The Christmas Commercial


It's about this time where I look around at all the store displays of clothes, toys and other odds and ends, mentally making my wish list - what CD's, movies, electronics and action figures I want to add to my small, yet growing, collection. Then, after leaving the crowded malls, I drive home on the Queensway, where it's cars bumper to bumper as far as the eye can see.

Later, while trying to take a breather, I slowly make my way around the block, admiring all the light arrangements on each house, until I come to a front yard with a nativity scene covered in snow - I stop in my tracks, and ask myself. "Is this what the Christmas season has become? Greedy people always wanting more? Malls filled with angry people rushing to get their stuff and get out? Clothing and toy companies bombarding TV watchers with 'need to have' products? Competitions of 'who has the best light display? Is that what the most celebrated holiday is to people now?"

I think Lucy said it best when she said, "Look Charlie Brown, we all know Christmas is just a bunch of commercial racket" and it's true. People have lost the true purpose of this season.

Oh yes, they see it on the thousands of Christmas TV Specials that are playing, but does it really mean anything to them? And if it does, is it lost with the next half hour special of Santa Claus delivering presents to good girls and boys?

Christmas isn't about a jolly fat man dressed in red and eight to nine flying reindeer, nor is it about carols sung at senior homes and hospitals. It's not about roasted turkeys with stuffing or even about family, friends and the exchange of loving gifts in front of a fire place and Christmas tree.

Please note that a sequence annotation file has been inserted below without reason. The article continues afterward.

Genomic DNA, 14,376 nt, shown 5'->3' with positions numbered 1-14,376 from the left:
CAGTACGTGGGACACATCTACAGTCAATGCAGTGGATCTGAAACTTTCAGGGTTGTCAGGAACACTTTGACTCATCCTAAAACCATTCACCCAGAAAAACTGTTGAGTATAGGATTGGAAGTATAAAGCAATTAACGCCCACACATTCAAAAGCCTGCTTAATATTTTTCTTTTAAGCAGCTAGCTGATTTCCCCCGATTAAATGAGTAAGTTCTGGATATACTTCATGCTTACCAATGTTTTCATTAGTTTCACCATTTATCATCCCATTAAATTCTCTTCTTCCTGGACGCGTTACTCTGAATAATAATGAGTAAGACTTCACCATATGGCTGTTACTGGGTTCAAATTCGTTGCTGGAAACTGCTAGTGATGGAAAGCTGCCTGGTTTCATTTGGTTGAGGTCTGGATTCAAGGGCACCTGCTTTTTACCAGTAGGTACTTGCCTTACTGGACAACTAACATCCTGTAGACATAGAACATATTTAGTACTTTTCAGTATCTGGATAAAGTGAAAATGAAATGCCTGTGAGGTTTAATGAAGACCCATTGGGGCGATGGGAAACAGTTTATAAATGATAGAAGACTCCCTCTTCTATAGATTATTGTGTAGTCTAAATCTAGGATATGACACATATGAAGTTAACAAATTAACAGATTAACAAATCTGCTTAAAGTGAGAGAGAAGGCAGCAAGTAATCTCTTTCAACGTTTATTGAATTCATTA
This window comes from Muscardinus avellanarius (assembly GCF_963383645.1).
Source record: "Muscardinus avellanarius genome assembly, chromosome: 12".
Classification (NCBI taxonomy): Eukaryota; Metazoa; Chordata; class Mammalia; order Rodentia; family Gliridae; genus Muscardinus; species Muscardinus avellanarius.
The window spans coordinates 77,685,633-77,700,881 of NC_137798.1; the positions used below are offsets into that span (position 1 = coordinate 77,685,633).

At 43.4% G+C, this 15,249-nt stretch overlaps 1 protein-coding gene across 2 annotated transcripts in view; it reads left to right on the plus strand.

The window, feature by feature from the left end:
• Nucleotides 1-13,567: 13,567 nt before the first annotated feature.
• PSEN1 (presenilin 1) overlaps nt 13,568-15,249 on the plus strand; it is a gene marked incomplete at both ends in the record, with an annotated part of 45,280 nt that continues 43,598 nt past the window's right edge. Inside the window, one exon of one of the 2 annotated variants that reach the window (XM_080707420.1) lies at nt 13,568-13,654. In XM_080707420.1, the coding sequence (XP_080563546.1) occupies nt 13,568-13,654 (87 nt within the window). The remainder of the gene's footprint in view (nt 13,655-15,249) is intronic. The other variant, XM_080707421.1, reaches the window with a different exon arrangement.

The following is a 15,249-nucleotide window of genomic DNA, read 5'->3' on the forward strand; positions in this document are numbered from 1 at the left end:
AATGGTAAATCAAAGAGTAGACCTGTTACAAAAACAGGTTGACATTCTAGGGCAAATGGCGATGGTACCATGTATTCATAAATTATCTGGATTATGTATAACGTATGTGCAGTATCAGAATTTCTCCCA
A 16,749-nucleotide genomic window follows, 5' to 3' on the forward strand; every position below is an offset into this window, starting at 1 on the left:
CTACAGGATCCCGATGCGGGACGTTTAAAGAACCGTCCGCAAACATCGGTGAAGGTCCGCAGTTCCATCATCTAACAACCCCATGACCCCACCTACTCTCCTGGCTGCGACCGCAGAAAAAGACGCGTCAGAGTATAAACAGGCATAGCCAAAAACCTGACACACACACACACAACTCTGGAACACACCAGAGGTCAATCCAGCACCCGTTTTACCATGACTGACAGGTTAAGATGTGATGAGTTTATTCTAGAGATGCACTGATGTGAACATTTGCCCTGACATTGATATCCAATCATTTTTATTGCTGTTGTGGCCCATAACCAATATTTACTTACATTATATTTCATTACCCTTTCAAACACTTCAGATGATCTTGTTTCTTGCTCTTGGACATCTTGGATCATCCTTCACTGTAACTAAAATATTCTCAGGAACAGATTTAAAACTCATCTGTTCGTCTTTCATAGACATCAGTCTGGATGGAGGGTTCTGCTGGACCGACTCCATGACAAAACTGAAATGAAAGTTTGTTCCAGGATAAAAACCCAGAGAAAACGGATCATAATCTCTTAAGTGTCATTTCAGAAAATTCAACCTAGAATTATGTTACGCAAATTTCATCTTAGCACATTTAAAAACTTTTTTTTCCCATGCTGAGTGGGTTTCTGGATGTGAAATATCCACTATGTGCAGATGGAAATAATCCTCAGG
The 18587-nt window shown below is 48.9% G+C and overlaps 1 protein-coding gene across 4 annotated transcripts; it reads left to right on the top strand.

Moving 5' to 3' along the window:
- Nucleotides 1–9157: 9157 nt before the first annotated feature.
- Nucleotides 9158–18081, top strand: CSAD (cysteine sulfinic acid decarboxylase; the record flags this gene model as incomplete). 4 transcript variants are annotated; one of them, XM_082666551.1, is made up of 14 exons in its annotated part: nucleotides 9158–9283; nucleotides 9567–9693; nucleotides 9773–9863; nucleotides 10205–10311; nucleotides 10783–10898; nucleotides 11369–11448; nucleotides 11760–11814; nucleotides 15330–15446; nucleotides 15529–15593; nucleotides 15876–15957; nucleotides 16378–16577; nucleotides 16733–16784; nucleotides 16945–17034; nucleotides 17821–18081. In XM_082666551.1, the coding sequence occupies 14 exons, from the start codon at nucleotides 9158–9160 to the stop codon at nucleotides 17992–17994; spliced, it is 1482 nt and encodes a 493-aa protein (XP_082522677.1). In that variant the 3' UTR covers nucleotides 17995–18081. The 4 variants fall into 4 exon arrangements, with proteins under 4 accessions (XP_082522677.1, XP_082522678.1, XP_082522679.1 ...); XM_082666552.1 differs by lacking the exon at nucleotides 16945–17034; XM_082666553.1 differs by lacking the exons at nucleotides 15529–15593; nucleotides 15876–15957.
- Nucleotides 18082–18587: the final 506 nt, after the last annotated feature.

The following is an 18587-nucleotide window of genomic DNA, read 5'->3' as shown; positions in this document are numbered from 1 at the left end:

Two thousand years ago, angels proclaimed the arrival of the Saviour of the world. They sang of glorifying God to some lowly shepherds who were looked down upon by society. Those shepherds found the new born baby wrapped in strips of simple rags in an animal stable.

The birth of Jesus Christ in the town of Bethlehem during the chaos of a Roman Census. I imagine trying to find a room at that time was much harder than hunting down a 'Tickle Me Elmo' or those stupid talking Ferbies. The significance of this holiday has been swallowed up by the hustle and bustle of a modern commercialized holiday that Halmark and Walmart, Sears and Suzy Shier's, the city bus, and Toys R Us profit from.

With all this rattling around in my mind, I look at my surroundings again and all the Christmas cheer looks grim. The store displays no longer are appealing to my eye, my wish list seems obsolete and vanishes from my mind, and the coloured lights lose their sparkle. There's an ache in my heart that makes me wish I could lift this mask of a false Christmas from people's minds and have them truly be happy; but sadly, I know I alone could never do that. It's not in my power to make everyone believe what I want them to believe. Christmas will continue to be a 'commercial racket' for them until they see for themselves the truth of their sinful predicament. That they need Christ in their lives to give it meaning and to bring out the true meaning of Christmas - so much more than a thirty minute television special can ever do.

Until then, people will continue to live out their lives the way they think they should, because it's "right for them". I want to change them and it hurts me to say it, but I can't do a blasted thing about it because I wouldn't be listened to. I'm just a goodie-two-shoes Christian that is too pushy about age old beliefs that are not relative any more.

Sometimes I wonder why I bother. It seems sometimes completely hopeless, but then I can't give up on them because giving up isn't my job. Telling them is and I will tell them until they won't listen anymore, or that they'll listen and change. In the end, it's been worth while.

I look forward to a Christmas where there is no rushing around to grab those last minute gifts, but we'll all be celebrating what it's all about - the birth of the Saviour of all mandkind.